Successfully reported this slideshow.
Your SlideShare is downloading. ×

Beyond COVID-19: Our Advice to Ministers

Ad
Ad
Ad
Ad
Ad
Ad
Ad
Ad
Ad
Ad
Hon Kris Faafoi
Minister for Government Digital Services
Hon James Shaw
Minister of Statistics
Aotearoa’s Digital Landscap...
With little warning, many people have quickly learned new ways of communicating and working.
We heard how this sudden chan...
The introduction of the non-clinical 0800 number set up during the crisis is a good step on this
path, but we must further...
Advertisement

Check these out next

1 of 7 Ad

Beyond COVID-19: Our Advice to Ministers

In June, the Digital Council for Aotearoa New Zealand provided a letter of advice to the New Zealand Minister for Government Digital Services and the Minister for Statistics, outlining four data and technology-related themes relevant to the country's recovery from COVID-19.

In June, the Digital Council for Aotearoa New Zealand provided a letter of advice to the New Zealand Minister for Government Digital Services and the Minister for Statistics, outlining four data and technology-related themes relevant to the country's recovery from COVID-19.

Advertisement
Advertisement

More Related Content

Recently uploaded (20)

Advertisement

Beyond COVID-19: Our Advice to Ministers

  1. 1. Hon Kris Faafoi Minister for Government Digital Services Hon James Shaw Minister of Statistics Aotearoa’s Digital Landscape Beyond the Covid-19 Response Dear Ministers, In a crisis there needs to be an immediate response to the urgency of the situation. Governments must rightly strive to secure the immediate health, safety, and wellbeing of all citizens. ​However when a crisis is large in magnitude, many ‘temporary’ decisions outlast their intended lifespan. At the same time opportunities to work differently, and more effectively, can be lost in the desire to return to ‘normal.’ While the Government continues to navigate the response to the Covid-19 crisis, the Digital Council for Aotearoa New Zealand has engaged with stakeholders (in business, education, welfare, advocacy, tech and various sectors ) to explore the medium to long-term opportunities1 and threats the Covid-19 crisis presents for the digital environment in New Zealand. We write to you today with the aspiration of helping you, as responsible Ministers, and your departments, to think about the future as the Government’s focus shifts to post-Covid recovery. To support you in identifying the key issues and to ask the right questions to ensure the actions being taken now set us on a path to a fairer future. We have identified four key areas that emerged from our engagement that we consider should be prioritised by the Government as it considers digital and data issues post-Covid. 1) Social and Digital Inclusion 1 ​In the interests of providing you with timely information, our approach to engagement was light-touch and undertaken quickly. As such, the feedback we received is not fully representative of all sectors and communities across New Zealand.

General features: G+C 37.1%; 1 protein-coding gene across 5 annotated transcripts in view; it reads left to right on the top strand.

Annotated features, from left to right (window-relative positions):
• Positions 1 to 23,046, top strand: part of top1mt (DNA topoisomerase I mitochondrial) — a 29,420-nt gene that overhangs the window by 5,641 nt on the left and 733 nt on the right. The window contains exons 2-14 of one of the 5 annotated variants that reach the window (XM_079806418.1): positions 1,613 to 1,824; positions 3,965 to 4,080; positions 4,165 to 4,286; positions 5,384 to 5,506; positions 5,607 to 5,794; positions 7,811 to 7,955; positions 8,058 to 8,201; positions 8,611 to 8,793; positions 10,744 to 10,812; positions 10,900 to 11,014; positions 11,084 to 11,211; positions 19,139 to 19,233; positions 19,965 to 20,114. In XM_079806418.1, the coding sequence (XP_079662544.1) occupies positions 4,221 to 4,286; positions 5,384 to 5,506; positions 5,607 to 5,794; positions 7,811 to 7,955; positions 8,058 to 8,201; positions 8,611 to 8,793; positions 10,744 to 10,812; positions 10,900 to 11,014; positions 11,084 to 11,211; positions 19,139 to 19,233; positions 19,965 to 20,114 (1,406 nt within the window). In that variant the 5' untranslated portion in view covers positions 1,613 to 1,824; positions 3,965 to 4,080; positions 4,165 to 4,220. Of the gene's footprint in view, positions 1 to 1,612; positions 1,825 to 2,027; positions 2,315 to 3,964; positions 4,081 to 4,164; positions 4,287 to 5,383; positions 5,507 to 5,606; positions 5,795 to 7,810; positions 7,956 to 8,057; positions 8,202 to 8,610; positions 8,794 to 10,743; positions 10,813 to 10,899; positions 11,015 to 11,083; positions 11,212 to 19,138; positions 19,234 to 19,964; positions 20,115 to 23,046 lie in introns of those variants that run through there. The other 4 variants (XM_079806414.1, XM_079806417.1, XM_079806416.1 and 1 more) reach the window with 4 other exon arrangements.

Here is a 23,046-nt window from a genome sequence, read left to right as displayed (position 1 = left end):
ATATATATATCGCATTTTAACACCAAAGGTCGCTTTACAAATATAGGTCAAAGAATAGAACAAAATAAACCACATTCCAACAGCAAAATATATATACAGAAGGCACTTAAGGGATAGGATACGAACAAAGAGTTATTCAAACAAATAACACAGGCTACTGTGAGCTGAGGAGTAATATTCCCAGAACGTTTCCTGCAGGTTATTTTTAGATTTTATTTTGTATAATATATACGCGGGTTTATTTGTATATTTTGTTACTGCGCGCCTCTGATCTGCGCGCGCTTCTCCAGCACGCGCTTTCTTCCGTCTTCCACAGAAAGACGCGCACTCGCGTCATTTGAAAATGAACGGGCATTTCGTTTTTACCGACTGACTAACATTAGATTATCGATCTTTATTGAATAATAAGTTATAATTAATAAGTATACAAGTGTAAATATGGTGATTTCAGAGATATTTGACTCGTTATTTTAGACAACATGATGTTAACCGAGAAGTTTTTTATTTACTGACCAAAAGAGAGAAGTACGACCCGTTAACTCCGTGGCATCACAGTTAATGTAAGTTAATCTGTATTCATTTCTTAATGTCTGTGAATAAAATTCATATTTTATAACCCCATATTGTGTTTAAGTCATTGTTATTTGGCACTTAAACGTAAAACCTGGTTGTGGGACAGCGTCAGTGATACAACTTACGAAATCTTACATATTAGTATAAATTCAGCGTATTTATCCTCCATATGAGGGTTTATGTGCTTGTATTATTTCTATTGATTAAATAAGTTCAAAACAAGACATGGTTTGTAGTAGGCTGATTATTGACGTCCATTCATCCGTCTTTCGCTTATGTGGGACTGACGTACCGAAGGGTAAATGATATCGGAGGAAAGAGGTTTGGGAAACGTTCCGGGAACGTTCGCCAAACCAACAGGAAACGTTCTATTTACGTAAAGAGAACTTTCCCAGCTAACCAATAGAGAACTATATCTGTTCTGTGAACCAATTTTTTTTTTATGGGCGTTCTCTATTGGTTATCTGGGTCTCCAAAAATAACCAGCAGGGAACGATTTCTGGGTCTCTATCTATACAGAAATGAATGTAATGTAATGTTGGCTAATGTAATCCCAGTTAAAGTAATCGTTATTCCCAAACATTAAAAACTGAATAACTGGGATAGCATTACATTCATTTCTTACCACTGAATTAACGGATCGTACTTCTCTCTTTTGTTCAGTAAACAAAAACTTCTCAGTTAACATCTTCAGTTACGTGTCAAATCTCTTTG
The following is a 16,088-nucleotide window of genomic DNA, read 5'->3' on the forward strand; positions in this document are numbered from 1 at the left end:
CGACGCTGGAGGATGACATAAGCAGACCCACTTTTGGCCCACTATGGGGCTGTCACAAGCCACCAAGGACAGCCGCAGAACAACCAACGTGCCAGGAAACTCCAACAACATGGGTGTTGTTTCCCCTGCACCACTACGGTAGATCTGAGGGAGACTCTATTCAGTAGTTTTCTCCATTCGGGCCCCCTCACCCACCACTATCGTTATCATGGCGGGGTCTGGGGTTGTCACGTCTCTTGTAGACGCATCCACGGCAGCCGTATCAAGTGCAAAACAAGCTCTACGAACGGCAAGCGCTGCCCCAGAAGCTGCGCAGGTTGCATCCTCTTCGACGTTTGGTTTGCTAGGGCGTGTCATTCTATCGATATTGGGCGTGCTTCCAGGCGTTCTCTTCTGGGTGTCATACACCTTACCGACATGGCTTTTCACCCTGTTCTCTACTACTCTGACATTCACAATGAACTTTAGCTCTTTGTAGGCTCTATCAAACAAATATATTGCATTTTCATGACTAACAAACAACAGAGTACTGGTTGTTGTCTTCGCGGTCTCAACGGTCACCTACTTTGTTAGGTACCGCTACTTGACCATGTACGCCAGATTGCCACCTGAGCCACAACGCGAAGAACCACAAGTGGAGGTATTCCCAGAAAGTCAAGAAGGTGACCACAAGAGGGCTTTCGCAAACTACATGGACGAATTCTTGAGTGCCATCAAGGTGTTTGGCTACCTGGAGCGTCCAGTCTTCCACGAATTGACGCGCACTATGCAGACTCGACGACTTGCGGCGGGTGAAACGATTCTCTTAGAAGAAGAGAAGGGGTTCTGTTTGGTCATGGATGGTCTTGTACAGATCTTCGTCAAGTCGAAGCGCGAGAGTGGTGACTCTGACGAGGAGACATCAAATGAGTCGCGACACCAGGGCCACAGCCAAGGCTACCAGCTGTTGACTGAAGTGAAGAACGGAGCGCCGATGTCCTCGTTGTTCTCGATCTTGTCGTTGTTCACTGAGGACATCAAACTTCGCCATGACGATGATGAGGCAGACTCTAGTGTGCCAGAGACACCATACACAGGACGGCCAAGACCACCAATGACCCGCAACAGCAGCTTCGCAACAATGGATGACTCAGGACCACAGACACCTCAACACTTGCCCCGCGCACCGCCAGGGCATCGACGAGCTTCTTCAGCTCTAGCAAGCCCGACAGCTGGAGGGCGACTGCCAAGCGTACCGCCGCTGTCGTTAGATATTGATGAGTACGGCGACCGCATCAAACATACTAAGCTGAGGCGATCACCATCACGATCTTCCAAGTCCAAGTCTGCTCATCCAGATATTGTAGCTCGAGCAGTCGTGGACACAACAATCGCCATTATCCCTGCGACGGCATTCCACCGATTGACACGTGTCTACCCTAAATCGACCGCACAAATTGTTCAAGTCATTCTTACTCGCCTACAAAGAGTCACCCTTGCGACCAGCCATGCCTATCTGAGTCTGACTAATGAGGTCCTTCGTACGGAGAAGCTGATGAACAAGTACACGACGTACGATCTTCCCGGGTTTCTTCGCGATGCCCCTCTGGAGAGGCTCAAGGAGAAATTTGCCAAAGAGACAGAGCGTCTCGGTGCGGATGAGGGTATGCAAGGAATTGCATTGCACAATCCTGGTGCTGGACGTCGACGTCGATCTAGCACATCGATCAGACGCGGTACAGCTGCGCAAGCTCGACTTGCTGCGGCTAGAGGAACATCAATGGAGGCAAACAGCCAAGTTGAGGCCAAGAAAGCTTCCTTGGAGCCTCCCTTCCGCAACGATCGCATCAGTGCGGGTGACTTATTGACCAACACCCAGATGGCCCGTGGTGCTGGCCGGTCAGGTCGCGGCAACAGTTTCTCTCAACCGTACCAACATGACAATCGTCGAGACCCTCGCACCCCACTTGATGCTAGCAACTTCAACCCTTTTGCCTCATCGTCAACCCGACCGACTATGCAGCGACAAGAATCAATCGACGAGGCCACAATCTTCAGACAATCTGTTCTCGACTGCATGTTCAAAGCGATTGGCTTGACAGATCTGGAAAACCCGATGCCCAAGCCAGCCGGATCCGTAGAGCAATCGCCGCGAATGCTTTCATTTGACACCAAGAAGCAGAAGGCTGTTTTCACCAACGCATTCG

2. 2. With little warning, many people have quickly learned new ways of communicating and working. We heard how this sudden change has seemingly overnight transformed society, and our workforce, with many businesses leaning into the work-from-home wero (challenge). Unfortunately too, it has highlighted many issues. From what we have heard and seen, we believe there are three specific areas that need highlighting. Firstly, the change to a digital working environment has created opportunities for some groups, such as those with mobility issues, and this is a welcome change on which we should capitalise. The normalising of remote working and the increase in arts, music and other events moving online has increased access and opportunity for many where physical access has previously been a crucial barrier. ​Acknowledging the role that technology can play to increase social and economic participation, and ensuring these opportunities become part of our ‘new normal’ by applying an accessibility lens to our post-Covid recovery, will help all New Zealanders to thrive and prosper. Secondly, the crisis has shown that it is possible for the Government to move fast, and action transformation when necessary. In the digital realm, this has meant that 17,000 devices were distributed to hundreds of schools at short notice to mitigate the risk of children being excluded from online learning during the lockdown. However there are caveats to fast reaction. In this example, supplying a device should not be categorised as digital inclusion any more than supplying a car to a unlicensed teenager would be seen as providing transport. Digital inclusion requires a coherent, sustainable response that addresses connectivity, training and support, and this requires significantly more ongoing effort. Schools are a natural place to begin this journey, however we heard that the Ministry of Education alone should not be responsible for this task and that private sector, and community partnerships should be encouraged. Lastly, we have heard that the crisis has highlighted that for some vulnerable people, the increased provision of digital government services further excludes them from society because they don’t have access to connectivity or a device, the skills needed to engage online, cannot afford to pay for connectivity, or are inherently excluded due to digital spaces and processes being inaccessible to those with additional needs. As New Zealand emerges from this crisis, it is critical to guard against the risk of digitalisation further marginalising people that are already vulnerable to being left behind.